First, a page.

The Singapore Airlines announcements begs a number of sensitive questions for Qantas, as well as the ME3. Changi airport is way ahead of other Asia hubs for serving secondary cities in the hemisphere, and can just as readily address such destinations in Europe with less hassle than Dubai. Apart from Perth, which is part of a very credible answer, what else might Qantas do?

Whatever it does, Singapore Airlines looks set to do it sooner. Stay tuned. There has to be more to come.


We recommend

From around the web

Powered by Taboola


Leave a comment

7 thoughts on “SingaporeAir, Qantas, Qatar Airways, circle each other’s airport strategies

  1. Dan Dair

    I truly believe that the introduction of direct flights to Europe from Perth is a very clever move.
    As the range, with a profitable payload, of large aircraft has improved, Qantas are taking advantage of it & trying to create a service never previously available.
    I also imagine that if the service is a success, additional routes will be opened-up to other European destinations. (perhaps starting with one additional daily ‘route’ which serves two or three different European capitals over the course of a week.???)

    Potentially, the rest of Australia (& NZ) could hub out of Perth, direct into Europe in the future.

    Of course, what’s not going to change (although, to be fair, it might actually improve.!!) is the range of one-stop options available through the ME3 hubs, or through Changi or HK.
    (Additionally, if the Chinese ever get their-selves together, they might potentially bring an additional hub option to the table.?)

    Modern airline operations are a tough business, but passengers are out there & ready to buy the right service at the right price.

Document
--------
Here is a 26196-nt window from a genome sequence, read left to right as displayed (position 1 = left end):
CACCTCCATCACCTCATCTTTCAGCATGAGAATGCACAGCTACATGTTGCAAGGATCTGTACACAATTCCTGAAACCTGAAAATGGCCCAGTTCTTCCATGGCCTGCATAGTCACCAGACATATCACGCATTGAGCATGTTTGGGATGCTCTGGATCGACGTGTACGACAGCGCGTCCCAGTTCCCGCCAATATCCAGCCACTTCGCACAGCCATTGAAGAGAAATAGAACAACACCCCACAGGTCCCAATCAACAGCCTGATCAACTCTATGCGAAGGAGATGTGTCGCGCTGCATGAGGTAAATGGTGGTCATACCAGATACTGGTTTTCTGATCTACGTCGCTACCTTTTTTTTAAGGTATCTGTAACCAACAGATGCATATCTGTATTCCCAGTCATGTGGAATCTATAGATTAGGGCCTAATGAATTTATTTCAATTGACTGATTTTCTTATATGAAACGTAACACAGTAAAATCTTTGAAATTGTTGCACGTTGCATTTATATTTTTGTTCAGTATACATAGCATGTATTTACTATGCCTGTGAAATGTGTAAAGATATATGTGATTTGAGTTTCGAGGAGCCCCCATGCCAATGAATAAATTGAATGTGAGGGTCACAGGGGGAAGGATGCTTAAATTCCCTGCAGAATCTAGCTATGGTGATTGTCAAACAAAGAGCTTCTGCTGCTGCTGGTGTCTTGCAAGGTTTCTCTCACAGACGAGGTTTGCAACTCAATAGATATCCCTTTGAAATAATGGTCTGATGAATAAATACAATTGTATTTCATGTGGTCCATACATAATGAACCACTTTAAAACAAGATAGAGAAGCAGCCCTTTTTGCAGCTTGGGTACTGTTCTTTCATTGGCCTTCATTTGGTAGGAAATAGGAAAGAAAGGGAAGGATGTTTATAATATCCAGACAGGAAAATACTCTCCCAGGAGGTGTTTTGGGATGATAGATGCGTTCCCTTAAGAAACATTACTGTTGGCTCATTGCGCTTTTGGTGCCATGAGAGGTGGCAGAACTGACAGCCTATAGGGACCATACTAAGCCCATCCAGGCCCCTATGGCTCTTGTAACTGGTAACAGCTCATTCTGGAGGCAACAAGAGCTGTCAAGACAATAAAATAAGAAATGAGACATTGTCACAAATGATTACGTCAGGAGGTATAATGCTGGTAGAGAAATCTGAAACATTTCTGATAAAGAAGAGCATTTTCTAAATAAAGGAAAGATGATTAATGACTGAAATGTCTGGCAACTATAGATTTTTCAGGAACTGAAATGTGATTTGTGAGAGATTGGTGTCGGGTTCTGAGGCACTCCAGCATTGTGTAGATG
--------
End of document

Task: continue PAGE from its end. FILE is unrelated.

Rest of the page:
As Ben mentions, SQ had a difficult year & yet remained healthy.
    It is incumbent upon their business to move passengers into & out of Changi in a symbiotic relationship with that airport, whether or not those passengers terminate in Singapore, fly onwards with SQ or fly with another airline.? SQ’s core business is moving people, long-haul via Changi.
    If Changi remains a pleasant & efficient place to transit
    & SQ’s service-levels remain high,
    passengers will continue to want what both are providing.

    1. Jacob HSR

      If the 17 hour daily flight from AKL to DXB is viable then I guess Perth people are willing to sit an aircraft for 17 hours too.

    2. Mark Skinner

      The question though Dan is this: would someone from Adelaide or Brisbane prefer Qantas domestic then international with a break in Perth, or Emirates international with a break in Dubai? For Business the answer is nope. For Economy, maybe.

  2. patrick kilby